Fabrys Disease

This X-linked lipidosis is characterized biochemically by the accumulation of two glycosphingolipids, globotriaosylceramide and galabiosylceramide. Ihe enzymatic deficiency is alpha-galactosidase A. Ihe molecular structure of the gene encoding the enzyme was first identified as the full-length cDNA clone and is localized to Xq21.33-q22.yi Twenty different mutations have been described for this gene and include deletions or duplications. Ihe majority of the glycosphingolipids are synthesized in the liver or bone marrow and thereafter are transported to cells by lipoproteins. Ihe major substrate burden in Fabry's disease appears to be on cellular membranes that depend on glycosphingolipids for their integrity and function. Organ storage occurs presumably because of permeable membranes that permit accumulation of high levels of circulating lipids.

Ihe clinical symptoms begin in late childhood or adolescence with the development of painful neuropathy, which is most pronounced in the extremities, and corneal and lenticular opacities and characteristic skin lesions, known as angiokeratoma. Ihese dermatological features consist of ectatic blood vessels covered by thin skin and appear as discreet, slightly raised, blue or dark red spots that cluster in the groin, umbilical area, and thighs. Ihe neurological signs are usually vascular in origin and include transient ischemic attacks, ischemic strokes, and cerebral hematomas. Storage of glycolipids in the systemic vascular system leads to progressive cardiac and renal involvements in the subsequent two to three decades, leading to potential metabolic and hypoxic encephalopathy. Pathologically, the CNS shows lipid accumulation in the autonomic nervous system neurons and several other regions including supraoptic, preoptic, and paraventricular nuclei. Ihe nucleus basalis, anterior thalamus, and the hippocampus are also characteristically loaded with glycolipid, and when the cerebral cortex is involved, layers 5 and 6 demonstrate the neuronal lipid storage. In the peripheral nervous system, loss of small myelinated and unmyelinated nerves occurs. y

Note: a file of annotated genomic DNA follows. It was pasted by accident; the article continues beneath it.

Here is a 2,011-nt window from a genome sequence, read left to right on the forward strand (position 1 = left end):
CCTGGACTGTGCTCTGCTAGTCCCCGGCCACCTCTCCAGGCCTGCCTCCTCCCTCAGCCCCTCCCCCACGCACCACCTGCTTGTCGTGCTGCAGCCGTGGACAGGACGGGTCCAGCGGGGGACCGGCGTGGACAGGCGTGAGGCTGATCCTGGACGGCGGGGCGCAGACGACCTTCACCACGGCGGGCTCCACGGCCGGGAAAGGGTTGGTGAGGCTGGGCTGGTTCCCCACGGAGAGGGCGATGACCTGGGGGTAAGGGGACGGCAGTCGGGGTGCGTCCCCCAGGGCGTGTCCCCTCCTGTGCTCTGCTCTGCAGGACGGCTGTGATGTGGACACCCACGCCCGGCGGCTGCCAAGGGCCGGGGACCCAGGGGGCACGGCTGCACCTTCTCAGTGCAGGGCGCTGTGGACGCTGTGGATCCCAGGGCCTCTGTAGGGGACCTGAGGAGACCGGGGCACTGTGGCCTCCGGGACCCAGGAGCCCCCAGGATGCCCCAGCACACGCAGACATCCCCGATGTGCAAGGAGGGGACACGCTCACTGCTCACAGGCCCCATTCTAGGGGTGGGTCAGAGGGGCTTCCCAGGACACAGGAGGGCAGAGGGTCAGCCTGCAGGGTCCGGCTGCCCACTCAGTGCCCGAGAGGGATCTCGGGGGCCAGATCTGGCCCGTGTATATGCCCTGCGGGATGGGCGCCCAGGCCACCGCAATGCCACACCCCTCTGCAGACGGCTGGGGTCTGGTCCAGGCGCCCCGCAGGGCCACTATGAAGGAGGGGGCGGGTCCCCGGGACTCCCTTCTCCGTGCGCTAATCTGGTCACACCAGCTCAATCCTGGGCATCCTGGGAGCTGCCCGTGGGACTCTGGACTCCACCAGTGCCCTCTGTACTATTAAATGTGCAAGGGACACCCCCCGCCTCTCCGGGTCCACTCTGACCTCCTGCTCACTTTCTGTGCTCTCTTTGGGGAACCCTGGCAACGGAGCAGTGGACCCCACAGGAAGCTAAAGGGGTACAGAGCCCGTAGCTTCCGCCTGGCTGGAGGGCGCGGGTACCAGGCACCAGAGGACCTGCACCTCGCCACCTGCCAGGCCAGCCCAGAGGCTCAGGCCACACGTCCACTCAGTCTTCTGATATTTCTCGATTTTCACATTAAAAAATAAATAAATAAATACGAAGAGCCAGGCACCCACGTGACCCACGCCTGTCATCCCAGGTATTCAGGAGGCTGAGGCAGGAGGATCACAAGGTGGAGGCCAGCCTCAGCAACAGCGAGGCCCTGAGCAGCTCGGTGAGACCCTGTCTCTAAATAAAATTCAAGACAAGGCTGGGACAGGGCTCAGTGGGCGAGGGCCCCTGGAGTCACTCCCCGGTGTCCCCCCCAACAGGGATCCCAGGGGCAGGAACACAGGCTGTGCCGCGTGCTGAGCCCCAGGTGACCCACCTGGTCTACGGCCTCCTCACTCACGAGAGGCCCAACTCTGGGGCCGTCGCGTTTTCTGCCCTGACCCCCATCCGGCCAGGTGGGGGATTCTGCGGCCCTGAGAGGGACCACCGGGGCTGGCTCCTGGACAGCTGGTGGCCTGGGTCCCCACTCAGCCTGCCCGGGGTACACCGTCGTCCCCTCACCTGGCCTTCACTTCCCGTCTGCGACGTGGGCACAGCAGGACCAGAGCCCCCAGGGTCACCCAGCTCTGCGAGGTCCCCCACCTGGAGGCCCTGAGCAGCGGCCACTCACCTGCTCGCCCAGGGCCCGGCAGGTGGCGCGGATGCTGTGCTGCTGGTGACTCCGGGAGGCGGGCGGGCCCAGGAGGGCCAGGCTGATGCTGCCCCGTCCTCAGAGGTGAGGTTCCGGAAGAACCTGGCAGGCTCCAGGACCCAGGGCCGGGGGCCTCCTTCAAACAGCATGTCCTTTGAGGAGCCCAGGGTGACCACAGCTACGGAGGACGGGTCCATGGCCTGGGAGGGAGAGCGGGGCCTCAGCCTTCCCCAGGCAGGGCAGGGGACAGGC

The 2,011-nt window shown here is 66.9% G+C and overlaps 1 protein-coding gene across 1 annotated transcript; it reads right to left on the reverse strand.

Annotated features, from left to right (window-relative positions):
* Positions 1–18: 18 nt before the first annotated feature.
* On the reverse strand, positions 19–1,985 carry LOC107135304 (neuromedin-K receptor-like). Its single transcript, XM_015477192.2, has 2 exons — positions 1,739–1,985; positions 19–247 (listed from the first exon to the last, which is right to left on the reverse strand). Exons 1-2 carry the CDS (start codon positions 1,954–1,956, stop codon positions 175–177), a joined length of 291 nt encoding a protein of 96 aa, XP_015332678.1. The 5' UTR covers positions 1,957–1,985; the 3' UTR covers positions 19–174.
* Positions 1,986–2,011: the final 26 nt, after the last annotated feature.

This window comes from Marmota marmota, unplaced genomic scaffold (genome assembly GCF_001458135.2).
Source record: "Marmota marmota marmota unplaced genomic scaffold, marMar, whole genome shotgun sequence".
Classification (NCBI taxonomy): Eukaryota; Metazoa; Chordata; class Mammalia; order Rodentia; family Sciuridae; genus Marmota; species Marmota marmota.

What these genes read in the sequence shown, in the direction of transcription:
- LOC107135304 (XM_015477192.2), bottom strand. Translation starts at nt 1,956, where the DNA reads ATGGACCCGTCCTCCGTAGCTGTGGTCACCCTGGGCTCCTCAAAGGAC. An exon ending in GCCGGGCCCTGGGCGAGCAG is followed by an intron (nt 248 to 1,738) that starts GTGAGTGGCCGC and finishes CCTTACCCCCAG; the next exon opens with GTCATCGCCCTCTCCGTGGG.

Because the disease is rare, carrier testing is not routinely performed. In affected pedigrees, however, alpha- galactosidase A analysis identifies affected males and often heterozygous females. Affected males cannot pass the disease to their sons, but all daughters are carriers.

Ihe differential diagnosis includes conditions associated with angiokeratoma, including metabolic disorders such as neuraminidase deficiency, galactosialidosis, fucosidosis, and GM-, gangliosidosis. Drugs that can cause corneal opacification include chloroquine and amiodarone. Ihe treatment of Fabry's disease focuses primarily on abatement of the painful neuropathy, and carbamazepine and diphenylhydantoin, as well as neurotropin have been used with success. W Renal transplantation has also been used in patients with severe renal failure, but whether these allografts can serve as sources of new enzyme for the patient has not been demonstrated.

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